Frost before FIREWORKS: Sub-zero start to the day as forecasters predict near-perfect conditions for Bonfire Night TONIGHT… as November is set to be ‘colder than average’
- Families across Britain are told to expect a clear Bonfire Night tonight following a sub-zero start to the day
- The Met Office says most parts of the UK will enjoy ‘decent conditions’ for watching fireworks this evening,
- However there will be some rain in western Scotland and over a few north-western hills and coasts elsewhere.
- It comes after a very chilly start to this morning with temperatures dropping to -5C (23F) in southern England
- Below-average temperatures observed this week likely to continue later this month, according to Met Office
Families across Britain were told to expect a clear Bonfire Night tonight following a sub-zero start to the day.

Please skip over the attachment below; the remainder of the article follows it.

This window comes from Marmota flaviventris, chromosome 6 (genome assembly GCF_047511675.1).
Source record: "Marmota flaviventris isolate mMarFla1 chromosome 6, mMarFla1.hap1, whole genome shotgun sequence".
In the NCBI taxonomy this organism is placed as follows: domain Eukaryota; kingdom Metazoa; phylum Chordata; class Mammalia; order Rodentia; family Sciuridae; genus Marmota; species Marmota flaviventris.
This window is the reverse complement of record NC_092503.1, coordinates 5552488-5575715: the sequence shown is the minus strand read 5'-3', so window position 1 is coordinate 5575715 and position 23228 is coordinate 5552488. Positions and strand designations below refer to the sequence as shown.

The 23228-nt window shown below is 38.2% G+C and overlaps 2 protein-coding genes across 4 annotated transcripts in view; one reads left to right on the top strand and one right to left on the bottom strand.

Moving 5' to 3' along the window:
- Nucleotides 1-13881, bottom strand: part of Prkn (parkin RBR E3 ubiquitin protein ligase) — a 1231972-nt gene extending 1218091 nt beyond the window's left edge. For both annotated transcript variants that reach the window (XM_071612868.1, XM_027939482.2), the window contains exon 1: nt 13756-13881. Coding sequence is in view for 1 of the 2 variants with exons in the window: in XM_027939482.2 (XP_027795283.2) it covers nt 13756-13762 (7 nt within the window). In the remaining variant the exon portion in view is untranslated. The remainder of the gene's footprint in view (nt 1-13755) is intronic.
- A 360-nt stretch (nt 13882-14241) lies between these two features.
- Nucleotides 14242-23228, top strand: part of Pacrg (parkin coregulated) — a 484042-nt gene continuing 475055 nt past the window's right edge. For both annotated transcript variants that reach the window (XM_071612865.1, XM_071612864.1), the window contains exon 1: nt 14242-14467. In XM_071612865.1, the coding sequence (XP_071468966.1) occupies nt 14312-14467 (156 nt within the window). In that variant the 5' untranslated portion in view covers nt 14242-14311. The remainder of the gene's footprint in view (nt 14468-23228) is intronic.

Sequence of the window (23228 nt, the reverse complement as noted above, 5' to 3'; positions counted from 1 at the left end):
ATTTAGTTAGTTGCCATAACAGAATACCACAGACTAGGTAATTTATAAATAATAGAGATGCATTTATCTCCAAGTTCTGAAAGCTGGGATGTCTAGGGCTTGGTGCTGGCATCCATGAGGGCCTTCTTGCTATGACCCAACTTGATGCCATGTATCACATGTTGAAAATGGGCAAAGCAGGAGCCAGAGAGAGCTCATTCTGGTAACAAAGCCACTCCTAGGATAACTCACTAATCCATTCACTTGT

The Met Office said most parts of the UK will enjoy ‘decent conditions’ for watching fireworks this evening, although there will be some rain in western Scotland and over a few north-western hills and coasts elsewhere.
It comes after a very chilly start to this morning with temperatures dropping to -5C (23F) in southern England and -3C (27F) in the North, making it the fourth day in a row this week that the mercury has fallen below freezing.
The past three days have brought sub-zero temperatures of -1.7C (28.9F) at Bridgefoot in Cumbria yesterday, -2.5C (27.5F) at Hurn in Hampshire on Wednesday, and -1.8C (28.8F) at Benson in Oxfordshire on Tuesday.
And below-average temperatures observed this week are likely to continue later this month, with forecasters expecting that high pressure near Greenland will help to push colder air from the North towards the UK.
This weekend, Scotland is set to be hit by 80mph winds as the worst storm of autumn blows in from the Atlantic – with coastal spots becoming dangerous as winds coincide with spring tides, lashing seafronts with high waves.
Potential disruption is looming for roads, trains, ferries and air travel, with heavy rain expected tomorrow. Later in the day, winds will pick up in the North and North East of Scotland, with the Met Office issuing a weather warning.